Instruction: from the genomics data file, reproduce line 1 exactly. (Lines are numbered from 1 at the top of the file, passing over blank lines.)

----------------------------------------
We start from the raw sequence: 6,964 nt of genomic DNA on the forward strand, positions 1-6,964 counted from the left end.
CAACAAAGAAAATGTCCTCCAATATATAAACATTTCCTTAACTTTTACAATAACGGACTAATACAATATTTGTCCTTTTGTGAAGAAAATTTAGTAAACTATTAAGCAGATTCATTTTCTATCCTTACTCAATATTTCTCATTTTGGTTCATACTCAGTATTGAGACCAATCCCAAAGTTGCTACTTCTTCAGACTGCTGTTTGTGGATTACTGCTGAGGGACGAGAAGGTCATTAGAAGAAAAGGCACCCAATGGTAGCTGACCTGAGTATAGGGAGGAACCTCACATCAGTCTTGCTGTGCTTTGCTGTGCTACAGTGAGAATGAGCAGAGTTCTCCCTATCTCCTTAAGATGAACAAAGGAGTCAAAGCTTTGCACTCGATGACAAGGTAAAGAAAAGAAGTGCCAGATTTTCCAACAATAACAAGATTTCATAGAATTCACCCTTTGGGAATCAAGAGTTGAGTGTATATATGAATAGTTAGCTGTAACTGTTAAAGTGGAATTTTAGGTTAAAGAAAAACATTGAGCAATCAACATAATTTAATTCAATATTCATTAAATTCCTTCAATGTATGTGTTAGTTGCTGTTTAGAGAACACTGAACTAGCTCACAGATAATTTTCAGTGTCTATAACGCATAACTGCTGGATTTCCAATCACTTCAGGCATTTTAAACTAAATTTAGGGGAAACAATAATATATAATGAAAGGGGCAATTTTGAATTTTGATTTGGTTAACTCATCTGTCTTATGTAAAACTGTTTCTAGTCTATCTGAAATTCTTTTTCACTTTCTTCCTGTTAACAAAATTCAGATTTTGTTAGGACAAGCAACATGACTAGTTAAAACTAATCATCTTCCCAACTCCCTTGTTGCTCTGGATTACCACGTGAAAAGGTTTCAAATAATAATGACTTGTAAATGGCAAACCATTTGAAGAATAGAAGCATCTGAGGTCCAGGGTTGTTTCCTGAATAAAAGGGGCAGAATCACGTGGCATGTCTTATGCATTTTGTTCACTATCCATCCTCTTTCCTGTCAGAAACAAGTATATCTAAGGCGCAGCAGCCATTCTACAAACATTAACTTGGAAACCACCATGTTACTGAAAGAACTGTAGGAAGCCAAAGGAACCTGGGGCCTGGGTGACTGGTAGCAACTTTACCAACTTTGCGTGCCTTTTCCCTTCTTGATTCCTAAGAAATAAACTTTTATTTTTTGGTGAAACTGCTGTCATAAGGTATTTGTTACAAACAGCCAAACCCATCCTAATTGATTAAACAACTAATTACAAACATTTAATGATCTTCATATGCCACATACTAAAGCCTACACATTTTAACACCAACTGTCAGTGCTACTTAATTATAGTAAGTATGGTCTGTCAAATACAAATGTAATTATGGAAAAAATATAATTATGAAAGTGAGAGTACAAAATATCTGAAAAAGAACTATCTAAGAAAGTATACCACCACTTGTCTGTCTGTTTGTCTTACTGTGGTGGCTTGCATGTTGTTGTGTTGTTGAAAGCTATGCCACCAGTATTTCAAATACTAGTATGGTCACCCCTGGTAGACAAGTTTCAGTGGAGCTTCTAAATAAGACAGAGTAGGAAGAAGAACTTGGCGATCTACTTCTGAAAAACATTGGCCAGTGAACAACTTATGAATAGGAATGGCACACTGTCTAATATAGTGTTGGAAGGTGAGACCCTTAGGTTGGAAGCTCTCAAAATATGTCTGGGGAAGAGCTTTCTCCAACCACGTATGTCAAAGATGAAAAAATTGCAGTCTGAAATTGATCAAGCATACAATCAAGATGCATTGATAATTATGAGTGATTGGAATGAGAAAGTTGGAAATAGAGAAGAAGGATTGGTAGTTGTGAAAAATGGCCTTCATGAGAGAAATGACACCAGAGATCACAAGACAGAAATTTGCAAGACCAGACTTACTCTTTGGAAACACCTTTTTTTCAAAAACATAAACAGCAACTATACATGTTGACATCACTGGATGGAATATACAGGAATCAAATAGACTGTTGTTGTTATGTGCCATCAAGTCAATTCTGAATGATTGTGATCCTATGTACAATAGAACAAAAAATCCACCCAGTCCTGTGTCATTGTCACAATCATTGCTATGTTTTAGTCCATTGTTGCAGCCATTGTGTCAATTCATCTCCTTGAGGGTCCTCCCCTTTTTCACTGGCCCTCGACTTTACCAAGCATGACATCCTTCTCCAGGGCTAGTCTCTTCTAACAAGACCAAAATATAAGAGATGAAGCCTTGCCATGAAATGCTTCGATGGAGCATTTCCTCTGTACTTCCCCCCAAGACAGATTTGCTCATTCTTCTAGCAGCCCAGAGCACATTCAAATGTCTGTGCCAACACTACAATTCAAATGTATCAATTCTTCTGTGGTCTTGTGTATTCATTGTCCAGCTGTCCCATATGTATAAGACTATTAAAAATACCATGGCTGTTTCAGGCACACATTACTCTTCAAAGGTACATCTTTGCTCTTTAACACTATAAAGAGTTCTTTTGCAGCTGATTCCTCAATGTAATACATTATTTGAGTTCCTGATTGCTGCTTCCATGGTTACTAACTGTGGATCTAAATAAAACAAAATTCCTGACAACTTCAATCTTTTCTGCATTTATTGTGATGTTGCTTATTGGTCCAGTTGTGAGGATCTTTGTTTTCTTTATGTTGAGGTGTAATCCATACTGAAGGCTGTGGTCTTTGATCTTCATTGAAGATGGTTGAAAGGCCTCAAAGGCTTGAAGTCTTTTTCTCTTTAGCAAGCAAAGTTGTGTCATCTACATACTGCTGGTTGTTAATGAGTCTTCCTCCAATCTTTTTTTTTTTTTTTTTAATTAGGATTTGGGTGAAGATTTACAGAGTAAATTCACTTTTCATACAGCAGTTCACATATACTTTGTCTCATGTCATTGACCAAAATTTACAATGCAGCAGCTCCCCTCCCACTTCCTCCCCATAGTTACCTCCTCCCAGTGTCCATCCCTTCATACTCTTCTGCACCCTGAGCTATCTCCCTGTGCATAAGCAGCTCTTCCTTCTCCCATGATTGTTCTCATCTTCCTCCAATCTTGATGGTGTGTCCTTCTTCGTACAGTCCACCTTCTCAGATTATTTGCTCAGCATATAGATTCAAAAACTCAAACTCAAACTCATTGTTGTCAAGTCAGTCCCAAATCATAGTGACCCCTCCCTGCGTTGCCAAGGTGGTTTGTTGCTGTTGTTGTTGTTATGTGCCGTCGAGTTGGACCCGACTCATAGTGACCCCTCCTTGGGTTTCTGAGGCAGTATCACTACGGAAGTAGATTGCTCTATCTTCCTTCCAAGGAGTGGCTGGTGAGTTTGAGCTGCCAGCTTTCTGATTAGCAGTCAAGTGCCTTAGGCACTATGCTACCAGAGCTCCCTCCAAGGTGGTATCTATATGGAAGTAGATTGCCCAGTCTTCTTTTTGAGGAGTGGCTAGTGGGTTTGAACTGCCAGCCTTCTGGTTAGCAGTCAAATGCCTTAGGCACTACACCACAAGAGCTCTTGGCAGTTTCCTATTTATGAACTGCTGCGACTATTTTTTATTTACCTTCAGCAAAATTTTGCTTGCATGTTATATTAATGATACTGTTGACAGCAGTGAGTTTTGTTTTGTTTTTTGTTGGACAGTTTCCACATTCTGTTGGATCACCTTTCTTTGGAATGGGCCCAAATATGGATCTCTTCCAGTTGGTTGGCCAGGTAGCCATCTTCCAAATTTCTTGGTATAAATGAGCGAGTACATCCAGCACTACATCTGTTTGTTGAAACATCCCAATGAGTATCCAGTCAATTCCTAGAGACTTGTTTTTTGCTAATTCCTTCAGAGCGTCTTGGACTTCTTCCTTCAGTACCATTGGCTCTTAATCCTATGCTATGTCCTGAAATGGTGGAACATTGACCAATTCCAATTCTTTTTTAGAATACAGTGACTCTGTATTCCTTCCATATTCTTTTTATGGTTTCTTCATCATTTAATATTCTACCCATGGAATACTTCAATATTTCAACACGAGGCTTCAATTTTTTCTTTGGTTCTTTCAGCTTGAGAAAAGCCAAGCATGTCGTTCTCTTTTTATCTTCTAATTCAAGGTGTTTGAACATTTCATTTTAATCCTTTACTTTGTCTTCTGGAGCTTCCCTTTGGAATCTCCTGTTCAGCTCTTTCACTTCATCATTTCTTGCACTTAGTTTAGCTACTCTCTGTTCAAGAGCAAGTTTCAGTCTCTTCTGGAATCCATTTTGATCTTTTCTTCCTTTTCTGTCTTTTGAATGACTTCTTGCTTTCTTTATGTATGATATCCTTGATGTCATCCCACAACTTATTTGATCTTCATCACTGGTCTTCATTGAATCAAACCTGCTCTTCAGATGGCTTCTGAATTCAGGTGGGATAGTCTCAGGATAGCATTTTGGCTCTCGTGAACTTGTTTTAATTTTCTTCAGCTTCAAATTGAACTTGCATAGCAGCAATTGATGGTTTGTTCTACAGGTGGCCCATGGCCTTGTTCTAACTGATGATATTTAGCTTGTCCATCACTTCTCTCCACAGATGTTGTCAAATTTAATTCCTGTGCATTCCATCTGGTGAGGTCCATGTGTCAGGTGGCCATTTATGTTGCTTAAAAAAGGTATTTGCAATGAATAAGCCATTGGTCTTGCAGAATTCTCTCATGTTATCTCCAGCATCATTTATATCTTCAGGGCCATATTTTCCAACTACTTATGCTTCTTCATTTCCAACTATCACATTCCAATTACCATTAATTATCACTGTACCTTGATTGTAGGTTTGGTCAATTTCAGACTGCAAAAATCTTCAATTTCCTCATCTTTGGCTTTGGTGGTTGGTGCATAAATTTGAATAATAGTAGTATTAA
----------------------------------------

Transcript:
We start from the raw sequence: 6,964 nt of genomic DNA on the forward strand, positions 1-6,964 counted from the left end.